Has the perception of books in translation in both the book trade and the Media changed during the time you have worked as a translator?
It has certainly improved since I first started translating many years ago. But the percentage of books published in translation in the U.K. is still embarrassingly low compared to countries like Germany, France and Italy. That said, the fact that translators are now being named in book reviews, that there are more and more articles about translation in literary magazines and that we now have translation prizes like The Independent Foreign Fiction Prize is raising the profile of translators and translation in the U.K.
Your views on how new technology has (or has not) impacted books in translation and your working life as a translator?
The internet has had an enormous impact in terms of research, sourcing quotes, etc., all of which is part and parcel of a translator’s work. I remember having to hunt down English copies of the Quran, the Bible and the Torah for quotes when I was translating The Dictionary of the Khazars in Belgrade in the late 1980s. It was a nightmare. Now these things are easy to find on the internet. Translation tools like Trados are a godsend for organizing terminology and editing. New technology has made the whole process of translation so much easier.
How important is the relationship between author and translator; and when you’re translating work by authors who are no longer alive what needs to be addressed and how?
It is always a great boon for a translator, and hence the translation, if the author can be consulted.
I have been lucky in that almost all the books I have translated have been by living authors who have always made themselves available to answer any questions I might have.
How involved are you, in the promotion of the books you translate? Your views on social media?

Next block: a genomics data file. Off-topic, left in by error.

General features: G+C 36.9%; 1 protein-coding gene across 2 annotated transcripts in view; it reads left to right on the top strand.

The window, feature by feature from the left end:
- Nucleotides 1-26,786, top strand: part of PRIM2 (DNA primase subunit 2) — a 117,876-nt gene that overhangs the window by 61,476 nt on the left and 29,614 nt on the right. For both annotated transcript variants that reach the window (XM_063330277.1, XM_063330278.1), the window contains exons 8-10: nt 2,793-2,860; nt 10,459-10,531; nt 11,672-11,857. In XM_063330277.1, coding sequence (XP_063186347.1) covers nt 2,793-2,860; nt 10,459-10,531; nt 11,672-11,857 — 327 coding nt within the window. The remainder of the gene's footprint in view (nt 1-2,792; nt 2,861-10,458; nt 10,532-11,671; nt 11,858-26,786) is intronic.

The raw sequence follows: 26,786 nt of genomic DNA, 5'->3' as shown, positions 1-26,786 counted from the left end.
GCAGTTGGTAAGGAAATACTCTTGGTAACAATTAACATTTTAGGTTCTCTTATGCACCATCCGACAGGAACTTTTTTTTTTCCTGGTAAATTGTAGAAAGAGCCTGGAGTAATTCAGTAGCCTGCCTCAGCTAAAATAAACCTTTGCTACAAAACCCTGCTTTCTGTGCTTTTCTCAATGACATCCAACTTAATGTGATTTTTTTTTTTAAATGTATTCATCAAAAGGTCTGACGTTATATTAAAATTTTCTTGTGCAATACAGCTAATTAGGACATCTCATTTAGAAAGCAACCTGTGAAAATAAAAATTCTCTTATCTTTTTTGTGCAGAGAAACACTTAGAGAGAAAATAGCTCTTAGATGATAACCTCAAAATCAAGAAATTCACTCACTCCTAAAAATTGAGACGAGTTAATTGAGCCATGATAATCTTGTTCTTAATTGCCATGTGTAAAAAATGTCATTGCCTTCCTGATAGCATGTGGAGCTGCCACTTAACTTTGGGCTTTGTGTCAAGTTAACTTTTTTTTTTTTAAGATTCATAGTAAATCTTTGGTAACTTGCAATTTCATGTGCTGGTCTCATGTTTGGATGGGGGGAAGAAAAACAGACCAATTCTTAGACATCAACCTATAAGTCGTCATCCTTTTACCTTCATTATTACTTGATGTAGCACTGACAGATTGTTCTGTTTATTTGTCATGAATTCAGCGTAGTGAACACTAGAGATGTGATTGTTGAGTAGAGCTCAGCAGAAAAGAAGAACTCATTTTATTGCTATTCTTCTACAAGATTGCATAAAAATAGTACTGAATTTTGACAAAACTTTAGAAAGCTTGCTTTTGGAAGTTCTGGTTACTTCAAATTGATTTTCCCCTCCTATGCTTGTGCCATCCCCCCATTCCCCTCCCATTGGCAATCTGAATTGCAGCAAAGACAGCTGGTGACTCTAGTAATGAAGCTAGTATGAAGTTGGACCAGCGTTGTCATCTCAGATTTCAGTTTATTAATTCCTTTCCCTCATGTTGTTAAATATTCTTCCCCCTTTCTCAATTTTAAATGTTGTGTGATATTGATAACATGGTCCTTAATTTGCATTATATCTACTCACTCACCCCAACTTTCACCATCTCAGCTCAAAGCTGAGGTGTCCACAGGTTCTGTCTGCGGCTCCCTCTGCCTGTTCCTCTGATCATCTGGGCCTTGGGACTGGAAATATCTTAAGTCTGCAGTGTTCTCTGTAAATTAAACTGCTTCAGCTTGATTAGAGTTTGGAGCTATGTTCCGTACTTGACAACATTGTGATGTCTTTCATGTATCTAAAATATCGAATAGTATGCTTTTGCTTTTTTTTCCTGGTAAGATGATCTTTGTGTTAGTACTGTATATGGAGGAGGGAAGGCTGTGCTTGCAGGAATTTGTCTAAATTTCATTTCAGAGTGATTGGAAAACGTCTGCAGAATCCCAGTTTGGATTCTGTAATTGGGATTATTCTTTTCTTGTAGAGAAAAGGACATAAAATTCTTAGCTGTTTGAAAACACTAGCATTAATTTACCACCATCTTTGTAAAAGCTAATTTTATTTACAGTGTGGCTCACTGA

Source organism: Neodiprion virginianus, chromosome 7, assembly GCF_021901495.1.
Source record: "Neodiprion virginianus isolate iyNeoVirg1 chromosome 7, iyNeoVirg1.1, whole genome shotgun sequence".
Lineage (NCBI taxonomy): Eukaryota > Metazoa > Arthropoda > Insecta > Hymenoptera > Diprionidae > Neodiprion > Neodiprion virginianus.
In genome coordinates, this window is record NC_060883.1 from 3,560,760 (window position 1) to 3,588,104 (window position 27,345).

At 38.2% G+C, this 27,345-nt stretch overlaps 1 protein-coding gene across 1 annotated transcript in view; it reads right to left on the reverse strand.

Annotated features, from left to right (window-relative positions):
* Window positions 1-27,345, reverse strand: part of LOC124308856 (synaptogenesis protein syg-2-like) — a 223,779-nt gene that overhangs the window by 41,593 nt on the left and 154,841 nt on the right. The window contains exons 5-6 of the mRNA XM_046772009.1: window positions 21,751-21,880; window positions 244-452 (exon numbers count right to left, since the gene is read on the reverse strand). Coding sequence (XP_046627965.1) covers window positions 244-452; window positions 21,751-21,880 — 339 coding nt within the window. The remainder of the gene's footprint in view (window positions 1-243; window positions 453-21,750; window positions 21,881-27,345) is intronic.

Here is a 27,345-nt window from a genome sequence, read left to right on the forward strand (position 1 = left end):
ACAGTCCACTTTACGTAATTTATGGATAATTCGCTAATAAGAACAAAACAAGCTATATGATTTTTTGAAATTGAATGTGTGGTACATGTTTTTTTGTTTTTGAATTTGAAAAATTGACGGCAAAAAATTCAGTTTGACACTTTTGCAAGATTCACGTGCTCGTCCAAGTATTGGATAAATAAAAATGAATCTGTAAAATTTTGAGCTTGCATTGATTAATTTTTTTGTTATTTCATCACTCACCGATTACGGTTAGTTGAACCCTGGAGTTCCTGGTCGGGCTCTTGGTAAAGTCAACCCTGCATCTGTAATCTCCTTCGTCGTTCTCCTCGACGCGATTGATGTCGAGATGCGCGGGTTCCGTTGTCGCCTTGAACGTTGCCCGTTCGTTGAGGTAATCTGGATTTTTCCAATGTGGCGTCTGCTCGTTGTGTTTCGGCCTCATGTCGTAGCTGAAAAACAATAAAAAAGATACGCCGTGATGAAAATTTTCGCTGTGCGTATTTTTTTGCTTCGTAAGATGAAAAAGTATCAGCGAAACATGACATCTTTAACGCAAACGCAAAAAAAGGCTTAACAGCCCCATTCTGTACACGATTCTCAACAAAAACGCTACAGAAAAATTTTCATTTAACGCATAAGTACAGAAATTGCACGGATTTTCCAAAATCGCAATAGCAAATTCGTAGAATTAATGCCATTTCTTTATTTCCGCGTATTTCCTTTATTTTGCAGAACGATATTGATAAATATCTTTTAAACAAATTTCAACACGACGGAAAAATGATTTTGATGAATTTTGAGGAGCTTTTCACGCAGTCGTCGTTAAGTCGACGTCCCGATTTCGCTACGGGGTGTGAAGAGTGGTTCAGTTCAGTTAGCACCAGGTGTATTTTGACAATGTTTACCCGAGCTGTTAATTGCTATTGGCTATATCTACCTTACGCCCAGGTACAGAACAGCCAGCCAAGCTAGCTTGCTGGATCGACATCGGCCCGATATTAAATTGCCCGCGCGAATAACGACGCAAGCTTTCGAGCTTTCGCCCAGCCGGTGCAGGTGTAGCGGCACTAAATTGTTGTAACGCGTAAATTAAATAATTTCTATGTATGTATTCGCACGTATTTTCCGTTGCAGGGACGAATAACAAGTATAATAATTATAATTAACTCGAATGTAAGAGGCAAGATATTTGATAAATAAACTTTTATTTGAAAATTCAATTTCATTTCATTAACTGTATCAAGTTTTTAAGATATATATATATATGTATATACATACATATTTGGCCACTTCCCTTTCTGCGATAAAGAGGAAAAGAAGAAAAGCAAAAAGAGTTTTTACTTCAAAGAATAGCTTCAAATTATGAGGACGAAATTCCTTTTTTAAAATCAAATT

I try to be as involved as possible, and to develop a good working relationship with the publisher. Social media offer an excellent way to promote books.
Nearly 80% of the UK’s publishing industry wanted to remain in the EU. In the wake of Brexit, what are the implications for book publishing and translation in your view?
One obvious repercussion: U.K. publishers will no longer be eligible to apply for E.U. funds for literary translation and festivals. U.K. publishers who want to bring European literature to the English reader will now have that to deal with along with all the other challenges they face.
Your bedside reading?
At the moment: 1947 by Elizabeth Asbrink; Meursault, Contre-Enquête by Kamel Daoud; Islednik by Dragan Velikić
Your favourite prose author?
Depends on the day.
Your heroes in real life?
I’m not really into heroes, but I admire people who quietly work for the well-being of others.
Who are the five people, living or dead, you’d invite to a party?
Gore Vidal, Julian Barnes, Danilo Kiš, Dorothy Parker and Victor Borge.
What are your favorite literary journals?
I read all manner of literary journals, from the New York Review of Books to Areté and anything I can find in between.
Your chief fault?
Your chief characteristic?
Your favourite motto?
I don’t really have one, but Beckett’s “Ever tried. Ever failed. No matter. Try again. Fail again. Fail better” resonates with me.